Now, what happens when government gets involved?

Sometimes, government imposes an outright ban on certain goods or services. These bans are based on the values of politicians, judges, lobbyists, and bureaucrats -- not the values of consumers. Sometimes, these bans are wise, more often not. Examples of things that have been banned or will/might soon be banned from the free market or taxed out of existence:
Toilets that flush
▪ Pesticides that actually kill pests
Conventional light bulbs
▪ Coal and petroleum as a source of energy
▪ High-octane gasoline
Traditional ammunition
▪ Unpasteurized milk
▪ Herbicides that actually kill weeds
▪ French fries fried in lard (now you know why they don't taste as good as you remember)
Sometimes, government forces certain goods or services into the market. These actions are based on the values of politicians, judges, lobbyists, and bureaucrats -- not the values of consumers. Sometimes, these actions are wise, more often not. Examples of things that government has forced in to the market:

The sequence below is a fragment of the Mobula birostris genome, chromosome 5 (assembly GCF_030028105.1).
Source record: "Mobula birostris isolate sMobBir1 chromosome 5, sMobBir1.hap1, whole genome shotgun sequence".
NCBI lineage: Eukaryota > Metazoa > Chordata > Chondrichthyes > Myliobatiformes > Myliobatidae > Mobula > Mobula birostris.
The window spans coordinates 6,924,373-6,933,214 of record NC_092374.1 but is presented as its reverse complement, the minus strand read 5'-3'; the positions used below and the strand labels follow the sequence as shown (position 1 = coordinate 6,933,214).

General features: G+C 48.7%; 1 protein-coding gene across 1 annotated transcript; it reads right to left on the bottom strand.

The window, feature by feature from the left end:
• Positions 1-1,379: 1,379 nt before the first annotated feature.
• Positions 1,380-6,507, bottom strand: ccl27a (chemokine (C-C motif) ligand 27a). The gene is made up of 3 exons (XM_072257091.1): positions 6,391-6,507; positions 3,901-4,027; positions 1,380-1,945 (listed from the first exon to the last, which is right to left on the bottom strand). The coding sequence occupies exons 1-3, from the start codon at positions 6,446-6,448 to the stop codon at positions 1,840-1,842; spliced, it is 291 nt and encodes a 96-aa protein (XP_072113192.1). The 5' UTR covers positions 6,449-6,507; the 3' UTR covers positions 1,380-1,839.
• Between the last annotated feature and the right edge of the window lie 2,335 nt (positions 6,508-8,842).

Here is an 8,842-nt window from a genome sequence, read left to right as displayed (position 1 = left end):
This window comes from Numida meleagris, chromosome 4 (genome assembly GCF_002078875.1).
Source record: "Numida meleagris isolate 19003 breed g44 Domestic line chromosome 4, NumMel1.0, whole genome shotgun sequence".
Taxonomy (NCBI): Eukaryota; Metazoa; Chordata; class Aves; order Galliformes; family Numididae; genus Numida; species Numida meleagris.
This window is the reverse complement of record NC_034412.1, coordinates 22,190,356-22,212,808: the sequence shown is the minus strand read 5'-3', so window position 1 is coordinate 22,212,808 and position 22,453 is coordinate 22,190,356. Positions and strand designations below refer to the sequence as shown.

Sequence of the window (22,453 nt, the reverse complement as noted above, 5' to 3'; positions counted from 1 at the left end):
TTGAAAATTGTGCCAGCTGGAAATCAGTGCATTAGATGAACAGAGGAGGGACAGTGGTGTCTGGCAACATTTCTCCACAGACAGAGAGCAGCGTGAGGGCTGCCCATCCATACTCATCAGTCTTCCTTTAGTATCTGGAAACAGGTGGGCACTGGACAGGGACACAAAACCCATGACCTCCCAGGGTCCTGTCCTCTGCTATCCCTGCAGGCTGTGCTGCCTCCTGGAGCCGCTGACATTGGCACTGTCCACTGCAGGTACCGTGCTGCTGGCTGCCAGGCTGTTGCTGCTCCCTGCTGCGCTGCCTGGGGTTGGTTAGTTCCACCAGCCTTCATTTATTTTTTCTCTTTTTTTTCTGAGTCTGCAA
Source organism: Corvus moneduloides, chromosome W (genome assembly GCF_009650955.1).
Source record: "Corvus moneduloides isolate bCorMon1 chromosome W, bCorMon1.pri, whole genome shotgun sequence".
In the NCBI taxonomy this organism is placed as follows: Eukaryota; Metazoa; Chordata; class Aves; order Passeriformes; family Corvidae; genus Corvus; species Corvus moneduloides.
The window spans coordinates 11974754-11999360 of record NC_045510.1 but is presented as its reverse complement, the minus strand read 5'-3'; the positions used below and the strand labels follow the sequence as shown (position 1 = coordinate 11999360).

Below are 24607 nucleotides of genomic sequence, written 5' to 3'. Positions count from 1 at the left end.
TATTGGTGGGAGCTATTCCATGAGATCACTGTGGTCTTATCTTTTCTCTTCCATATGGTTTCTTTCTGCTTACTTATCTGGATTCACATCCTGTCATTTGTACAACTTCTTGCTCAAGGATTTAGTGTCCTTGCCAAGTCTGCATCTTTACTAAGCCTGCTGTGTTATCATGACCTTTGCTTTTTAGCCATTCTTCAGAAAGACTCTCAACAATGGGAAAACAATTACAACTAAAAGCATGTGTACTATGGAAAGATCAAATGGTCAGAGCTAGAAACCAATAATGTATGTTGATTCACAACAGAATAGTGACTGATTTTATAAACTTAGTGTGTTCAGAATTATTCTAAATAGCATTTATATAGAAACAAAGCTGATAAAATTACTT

Ethanol (other bio-fuels coming soon)
Solar and wind power
▪ Safer toys and baby cribs
▪ Reduction in exhaust emissions and other pollutants
Detergents that no longer clean because phosphates are removed
▪ Electric and hybrid cars
▪ Smaller, more fuel-efficient vehicles that are less capable (ie smaller carrying capacity)
Low-flush toilets (because of these new toilets, sewers in some cities no longer have enough water to carry waste to its destination)
▪ Seat belts and crash helmets
▪ Safety and tempered glass
▪ Digital TV
▪ Compact fluorescent lights
▪ Car seats for infants and small children